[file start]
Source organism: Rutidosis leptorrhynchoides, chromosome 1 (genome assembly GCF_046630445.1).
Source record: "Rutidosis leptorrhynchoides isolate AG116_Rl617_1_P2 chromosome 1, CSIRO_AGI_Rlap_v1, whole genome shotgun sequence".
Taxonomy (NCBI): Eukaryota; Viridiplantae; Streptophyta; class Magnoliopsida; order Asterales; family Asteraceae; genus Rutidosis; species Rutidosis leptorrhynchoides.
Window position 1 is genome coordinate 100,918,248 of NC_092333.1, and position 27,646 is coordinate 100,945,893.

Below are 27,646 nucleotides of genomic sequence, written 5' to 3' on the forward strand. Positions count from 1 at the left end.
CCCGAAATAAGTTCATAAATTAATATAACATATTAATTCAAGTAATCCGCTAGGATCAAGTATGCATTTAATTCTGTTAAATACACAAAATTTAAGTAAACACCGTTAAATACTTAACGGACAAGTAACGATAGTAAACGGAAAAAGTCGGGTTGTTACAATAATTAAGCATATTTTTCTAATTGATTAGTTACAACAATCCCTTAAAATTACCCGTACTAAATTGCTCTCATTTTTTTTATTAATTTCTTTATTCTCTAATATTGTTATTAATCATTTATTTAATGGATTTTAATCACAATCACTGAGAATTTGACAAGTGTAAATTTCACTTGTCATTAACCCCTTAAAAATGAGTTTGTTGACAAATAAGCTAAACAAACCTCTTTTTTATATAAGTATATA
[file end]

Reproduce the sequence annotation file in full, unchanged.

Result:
Source organism: Rutidosis leptorrhynchoides, chromosome 1 (genome assembly GCF_046630445.1).
Source record: "Rutidosis leptorrhynchoides isolate AG116_Rl617_1_P2 chromosome 1, CSIRO_AGI_Rlap_v1, whole genome shotgun sequence".
Taxonomy (NCBI): Eukaryota; Viridiplantae; Streptophyta; class Magnoliopsida; order Asterales; family Asteraceae; genus Rutidosis; species Rutidosis leptorrhynchoides.
Window position 1 is genome coordinate 100,918,248 of NC_092333.1, and position 27,646 is coordinate 100,945,893.

Below are 27,646 nucleotides of genomic sequence, written 5' to 3' on the forward strand. Positions count from 1 at the left end.
CCCGAAATAAGTTCATAAATTAATATAACATATTAATTCAAGTAATCCGCTAGGATCAAGTATGCATTTAATTCTGTTAAATACACAAAATTTAAGTAAACACCGTTAAATACTTAACGGACAAGTAACGATAGTAAACGGAAAAAGTCGGGTTGTTACAATAATTAAGCATATTTTTCTAATTGATTAGTTACAACAATCCCTTAAAATTACCCGTACTAAATTGCTCTCATTTTTTTTATTAATTTCTTTATTCTCTAATATTGTTATTAATCATTTATTTAATGGATTTTAATCACAATCACTGAGAATTTGACAAGTGTAAATTTCACTTGTCATTAACCCCTTAAAAATGAGTTTGTTGACAAATAAGCTAAACAAACCTCTTTTTTATATAAGTATATA